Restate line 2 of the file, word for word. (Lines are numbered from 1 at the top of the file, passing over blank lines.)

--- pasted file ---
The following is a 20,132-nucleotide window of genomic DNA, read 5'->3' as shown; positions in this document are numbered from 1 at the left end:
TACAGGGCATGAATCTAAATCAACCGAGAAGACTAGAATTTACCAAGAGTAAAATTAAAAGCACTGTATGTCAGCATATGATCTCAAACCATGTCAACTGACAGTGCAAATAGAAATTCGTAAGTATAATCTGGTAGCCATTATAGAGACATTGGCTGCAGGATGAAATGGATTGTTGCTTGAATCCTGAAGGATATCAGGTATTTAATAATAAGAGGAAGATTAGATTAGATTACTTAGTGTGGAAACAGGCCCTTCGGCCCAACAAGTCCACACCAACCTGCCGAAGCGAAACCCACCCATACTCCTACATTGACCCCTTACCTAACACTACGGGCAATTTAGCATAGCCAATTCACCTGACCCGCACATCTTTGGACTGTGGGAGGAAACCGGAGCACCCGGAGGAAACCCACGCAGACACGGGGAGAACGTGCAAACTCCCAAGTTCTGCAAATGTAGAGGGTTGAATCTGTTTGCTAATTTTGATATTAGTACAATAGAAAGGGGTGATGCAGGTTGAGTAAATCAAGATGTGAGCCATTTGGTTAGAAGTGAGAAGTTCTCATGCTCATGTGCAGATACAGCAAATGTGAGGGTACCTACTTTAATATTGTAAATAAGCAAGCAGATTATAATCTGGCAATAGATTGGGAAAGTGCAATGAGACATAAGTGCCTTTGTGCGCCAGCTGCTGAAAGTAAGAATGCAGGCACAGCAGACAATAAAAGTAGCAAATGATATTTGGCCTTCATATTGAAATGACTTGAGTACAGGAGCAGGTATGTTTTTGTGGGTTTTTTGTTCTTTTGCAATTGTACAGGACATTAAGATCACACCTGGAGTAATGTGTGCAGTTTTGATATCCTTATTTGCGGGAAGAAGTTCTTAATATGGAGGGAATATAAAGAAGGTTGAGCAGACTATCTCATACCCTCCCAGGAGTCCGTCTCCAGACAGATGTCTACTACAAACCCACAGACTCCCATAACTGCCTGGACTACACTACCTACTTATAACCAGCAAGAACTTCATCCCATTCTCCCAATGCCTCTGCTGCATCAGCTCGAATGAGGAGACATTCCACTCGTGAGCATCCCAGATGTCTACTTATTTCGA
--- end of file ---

TACAGGGCATGAATCTAAATCAACCGAGAAGACTAGAATTTACCAAGAGTAAAATTAAAAGCACTGTATGTCAGCATATGATCTCAAACCATGTCAACTGACAGTGCAAATAGAAATTCGTAAGTATAATCTGGTAGCCATTATAGAGACATTGGCTGCAGGATGAAATGGATTGTTGCTTGAATCCTGAAGGATATCAGGTATTTAATAATAAGAGGAAGATTAGATTAGATTACTTAGTGTGGAAACAGGCCCTTCGGCCCAACAAGTCCACACCAACCTGCCGAAGCGAAACCCACCCATACTCCTACATTGACCCCTTACCTAACACTACGGGCAATTTAGCATAGCCAATTCACCTGACCCGCACATCTTTGGACTGTGGGAGGAAACCGGAGCACCCGGAGGAAACCCACGCAGACACGGGGAGAACGTGCAAACTCCCAAGTTCTGCAAATGTAGAGGGTTGAATCTGTTTGCTAATTTTGATATTAGTACAATAGAAAGGGGTGATGCAGGTTGAGTAAATCAAGATGTGAGCCATTTGGTTAGAAGTGAGAAGTTCTCATGCTCATGTGCAGATACAGCAAATGTGAGGGTACCTACTTTAATATTGTAAATAAGCAAGCAGATTATAATCTGGCAATAGATTGGGAAAGTGCAATGAGACATAAGTGCCTTTGTGCGCCAGCTGCTGAAAGTAAGAATGCAGGCACAGCAGACAATAAAAGTAGCAAATGATATTTGGCCTTCATATTGAAATGACTTGAGTACAGGAGCAGGTATGTTTTTGTGGGTTTTTTGTTCTTTTGCAATTGTACAGGACATTAAGATCACACCTGGAGTAATGTGTGCAGTTTTGATATCCTTATTTGCGGGAAGAAGTTCTTAATATGGAGGGAATATAAAGAAGGTTGAGCAGACTATCTCATACCCTCCCAGGAGTCCGTCTCCAGACAGATGTCTACTACAAACCCACAGACTCCCATAACTGCCTGGACTACACTACCTACTTATAACCAGCAAGAACTTCATCCCATTCTCCCAATGCCTCTGCTGCATCAGCTCGAATGAGGAGACATTCCACTCGTGAGCATCCCAGATGTCTACTTATTTCGA